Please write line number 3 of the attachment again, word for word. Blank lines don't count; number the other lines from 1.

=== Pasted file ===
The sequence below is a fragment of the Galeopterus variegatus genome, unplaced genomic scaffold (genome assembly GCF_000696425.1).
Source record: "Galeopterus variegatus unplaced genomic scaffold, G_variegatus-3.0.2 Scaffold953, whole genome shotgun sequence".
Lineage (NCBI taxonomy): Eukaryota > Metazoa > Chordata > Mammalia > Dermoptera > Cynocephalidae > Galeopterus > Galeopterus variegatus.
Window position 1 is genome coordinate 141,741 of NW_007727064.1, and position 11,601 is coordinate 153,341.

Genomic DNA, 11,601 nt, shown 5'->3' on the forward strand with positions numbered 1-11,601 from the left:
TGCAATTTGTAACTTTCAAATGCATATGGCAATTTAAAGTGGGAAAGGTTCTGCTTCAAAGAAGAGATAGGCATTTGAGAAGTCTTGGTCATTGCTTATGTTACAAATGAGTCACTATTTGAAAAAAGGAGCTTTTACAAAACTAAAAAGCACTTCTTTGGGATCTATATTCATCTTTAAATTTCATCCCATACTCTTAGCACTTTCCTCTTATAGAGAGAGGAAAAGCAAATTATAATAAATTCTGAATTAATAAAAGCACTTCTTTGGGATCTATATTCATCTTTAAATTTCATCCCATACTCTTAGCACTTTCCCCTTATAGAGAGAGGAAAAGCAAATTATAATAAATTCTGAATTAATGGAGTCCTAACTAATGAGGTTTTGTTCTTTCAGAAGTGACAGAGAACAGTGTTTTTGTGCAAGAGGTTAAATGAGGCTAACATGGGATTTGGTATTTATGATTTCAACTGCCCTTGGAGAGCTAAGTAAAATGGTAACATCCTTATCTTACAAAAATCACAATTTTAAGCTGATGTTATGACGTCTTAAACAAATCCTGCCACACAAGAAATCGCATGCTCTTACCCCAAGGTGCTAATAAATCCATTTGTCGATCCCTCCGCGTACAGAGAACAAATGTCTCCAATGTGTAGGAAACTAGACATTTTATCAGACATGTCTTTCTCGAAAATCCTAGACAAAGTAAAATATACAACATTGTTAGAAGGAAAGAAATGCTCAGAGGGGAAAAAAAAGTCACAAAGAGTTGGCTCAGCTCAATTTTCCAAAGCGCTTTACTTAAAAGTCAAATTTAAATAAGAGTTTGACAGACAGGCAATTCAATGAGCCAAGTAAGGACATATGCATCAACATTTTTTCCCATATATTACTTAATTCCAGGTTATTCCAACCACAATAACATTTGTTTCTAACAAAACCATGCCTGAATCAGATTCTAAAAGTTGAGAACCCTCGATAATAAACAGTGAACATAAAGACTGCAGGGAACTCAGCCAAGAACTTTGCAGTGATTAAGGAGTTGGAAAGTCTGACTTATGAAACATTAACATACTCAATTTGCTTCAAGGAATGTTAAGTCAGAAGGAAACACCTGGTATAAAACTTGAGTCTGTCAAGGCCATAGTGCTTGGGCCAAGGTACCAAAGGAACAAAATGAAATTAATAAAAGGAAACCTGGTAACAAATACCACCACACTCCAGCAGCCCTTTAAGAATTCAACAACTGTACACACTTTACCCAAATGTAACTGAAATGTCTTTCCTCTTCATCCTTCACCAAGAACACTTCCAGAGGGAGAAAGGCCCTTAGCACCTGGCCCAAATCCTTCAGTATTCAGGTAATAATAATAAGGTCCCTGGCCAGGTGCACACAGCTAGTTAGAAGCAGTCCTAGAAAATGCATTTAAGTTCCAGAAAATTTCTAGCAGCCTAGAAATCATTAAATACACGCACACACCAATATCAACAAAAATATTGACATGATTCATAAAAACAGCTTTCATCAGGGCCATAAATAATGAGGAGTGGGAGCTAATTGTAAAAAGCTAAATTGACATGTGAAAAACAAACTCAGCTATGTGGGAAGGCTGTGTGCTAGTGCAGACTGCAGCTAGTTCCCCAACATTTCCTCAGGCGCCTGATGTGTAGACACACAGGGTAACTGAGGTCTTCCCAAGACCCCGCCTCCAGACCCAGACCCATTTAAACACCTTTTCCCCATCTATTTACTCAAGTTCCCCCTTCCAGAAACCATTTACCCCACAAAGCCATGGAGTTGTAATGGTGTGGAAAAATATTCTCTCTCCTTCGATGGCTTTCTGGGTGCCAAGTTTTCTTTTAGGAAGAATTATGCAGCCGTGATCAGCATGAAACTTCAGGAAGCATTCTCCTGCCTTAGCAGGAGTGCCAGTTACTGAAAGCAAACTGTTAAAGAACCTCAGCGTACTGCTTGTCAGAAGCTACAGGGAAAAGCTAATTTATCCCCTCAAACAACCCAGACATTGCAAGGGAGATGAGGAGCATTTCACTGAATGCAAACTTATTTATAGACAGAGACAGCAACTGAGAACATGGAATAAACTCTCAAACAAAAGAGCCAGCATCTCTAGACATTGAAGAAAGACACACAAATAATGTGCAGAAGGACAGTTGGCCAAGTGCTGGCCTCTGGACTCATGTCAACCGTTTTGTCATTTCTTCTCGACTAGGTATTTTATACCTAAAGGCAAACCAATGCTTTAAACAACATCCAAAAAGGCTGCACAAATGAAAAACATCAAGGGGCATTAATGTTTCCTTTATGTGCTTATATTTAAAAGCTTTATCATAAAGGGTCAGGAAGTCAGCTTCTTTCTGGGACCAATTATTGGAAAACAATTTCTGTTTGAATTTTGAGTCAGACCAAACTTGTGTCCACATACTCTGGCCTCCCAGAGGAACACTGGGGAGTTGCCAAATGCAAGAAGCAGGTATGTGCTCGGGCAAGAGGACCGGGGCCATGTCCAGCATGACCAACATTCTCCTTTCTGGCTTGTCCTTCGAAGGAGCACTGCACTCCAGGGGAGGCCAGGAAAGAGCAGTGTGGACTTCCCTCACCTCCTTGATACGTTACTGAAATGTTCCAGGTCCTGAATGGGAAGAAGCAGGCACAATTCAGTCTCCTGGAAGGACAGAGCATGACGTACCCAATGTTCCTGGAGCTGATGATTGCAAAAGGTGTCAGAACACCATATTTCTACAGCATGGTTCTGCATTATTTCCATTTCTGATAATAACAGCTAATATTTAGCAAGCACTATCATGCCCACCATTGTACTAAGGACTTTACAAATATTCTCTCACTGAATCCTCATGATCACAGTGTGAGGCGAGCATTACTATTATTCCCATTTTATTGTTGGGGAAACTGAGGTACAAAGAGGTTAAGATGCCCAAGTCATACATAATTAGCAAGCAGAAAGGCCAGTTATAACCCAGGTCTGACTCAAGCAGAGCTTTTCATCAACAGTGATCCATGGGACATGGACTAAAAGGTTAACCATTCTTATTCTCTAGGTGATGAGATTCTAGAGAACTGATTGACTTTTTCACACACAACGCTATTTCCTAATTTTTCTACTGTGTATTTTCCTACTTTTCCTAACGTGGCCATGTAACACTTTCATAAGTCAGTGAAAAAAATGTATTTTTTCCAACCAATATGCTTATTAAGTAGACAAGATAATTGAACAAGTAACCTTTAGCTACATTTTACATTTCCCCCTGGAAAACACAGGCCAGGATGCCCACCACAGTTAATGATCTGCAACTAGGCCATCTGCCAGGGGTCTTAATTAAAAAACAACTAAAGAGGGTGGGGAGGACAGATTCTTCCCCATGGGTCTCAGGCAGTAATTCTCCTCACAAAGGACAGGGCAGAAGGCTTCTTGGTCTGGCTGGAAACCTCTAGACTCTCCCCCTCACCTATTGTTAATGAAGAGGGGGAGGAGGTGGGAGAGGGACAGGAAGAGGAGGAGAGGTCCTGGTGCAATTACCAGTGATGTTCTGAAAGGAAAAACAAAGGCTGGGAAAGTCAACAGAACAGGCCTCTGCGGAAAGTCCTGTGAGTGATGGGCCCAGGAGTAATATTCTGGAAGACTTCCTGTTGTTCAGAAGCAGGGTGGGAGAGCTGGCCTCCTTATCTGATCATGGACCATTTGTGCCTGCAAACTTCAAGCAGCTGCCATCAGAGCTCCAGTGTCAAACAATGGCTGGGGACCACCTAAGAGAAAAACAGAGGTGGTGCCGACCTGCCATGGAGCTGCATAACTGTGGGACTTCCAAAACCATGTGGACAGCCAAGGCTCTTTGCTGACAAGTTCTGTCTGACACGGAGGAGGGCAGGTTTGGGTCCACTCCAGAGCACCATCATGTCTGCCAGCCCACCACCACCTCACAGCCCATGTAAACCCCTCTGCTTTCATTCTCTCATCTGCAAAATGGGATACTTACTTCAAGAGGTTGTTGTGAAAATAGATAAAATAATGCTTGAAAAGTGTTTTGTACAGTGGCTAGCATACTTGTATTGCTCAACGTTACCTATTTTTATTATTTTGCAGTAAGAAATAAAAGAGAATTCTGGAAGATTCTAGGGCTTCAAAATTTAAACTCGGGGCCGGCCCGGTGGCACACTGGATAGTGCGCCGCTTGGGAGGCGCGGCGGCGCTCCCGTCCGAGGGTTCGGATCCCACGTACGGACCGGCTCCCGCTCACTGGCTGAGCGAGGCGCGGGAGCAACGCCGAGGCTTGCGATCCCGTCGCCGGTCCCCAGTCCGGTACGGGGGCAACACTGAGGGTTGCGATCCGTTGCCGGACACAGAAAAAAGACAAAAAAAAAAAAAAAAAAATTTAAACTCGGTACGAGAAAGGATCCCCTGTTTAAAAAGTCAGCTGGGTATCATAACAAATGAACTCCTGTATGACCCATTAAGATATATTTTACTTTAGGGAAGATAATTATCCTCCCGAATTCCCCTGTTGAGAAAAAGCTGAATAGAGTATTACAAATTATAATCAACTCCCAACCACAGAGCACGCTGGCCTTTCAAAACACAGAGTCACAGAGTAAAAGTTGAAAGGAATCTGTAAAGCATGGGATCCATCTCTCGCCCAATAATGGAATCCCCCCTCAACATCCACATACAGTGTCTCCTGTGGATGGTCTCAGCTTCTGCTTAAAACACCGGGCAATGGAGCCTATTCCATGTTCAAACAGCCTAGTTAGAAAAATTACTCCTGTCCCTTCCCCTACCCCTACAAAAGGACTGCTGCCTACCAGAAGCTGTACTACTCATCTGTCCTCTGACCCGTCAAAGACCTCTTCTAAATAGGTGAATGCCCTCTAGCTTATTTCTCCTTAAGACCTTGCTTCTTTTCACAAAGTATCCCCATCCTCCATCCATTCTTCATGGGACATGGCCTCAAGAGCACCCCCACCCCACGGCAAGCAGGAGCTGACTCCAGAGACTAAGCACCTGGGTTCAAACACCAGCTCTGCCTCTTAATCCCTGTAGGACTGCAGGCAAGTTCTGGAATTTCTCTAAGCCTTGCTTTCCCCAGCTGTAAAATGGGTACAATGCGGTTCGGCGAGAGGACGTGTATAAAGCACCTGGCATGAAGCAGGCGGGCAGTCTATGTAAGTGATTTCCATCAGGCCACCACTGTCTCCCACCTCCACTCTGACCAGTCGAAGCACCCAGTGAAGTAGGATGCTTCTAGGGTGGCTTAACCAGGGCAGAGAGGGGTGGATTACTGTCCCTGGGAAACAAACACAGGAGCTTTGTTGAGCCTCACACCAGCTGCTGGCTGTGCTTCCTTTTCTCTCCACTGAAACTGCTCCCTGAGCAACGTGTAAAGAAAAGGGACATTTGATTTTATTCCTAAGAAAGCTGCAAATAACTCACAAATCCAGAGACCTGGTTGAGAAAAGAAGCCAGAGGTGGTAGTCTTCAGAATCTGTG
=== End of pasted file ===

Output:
Lineage (NCBI taxonomy): Eukaryota > Metazoa > Chordata > Mammalia > Dermoptera > Cynocephalidae > Galeopterus > Galeopterus variegatus.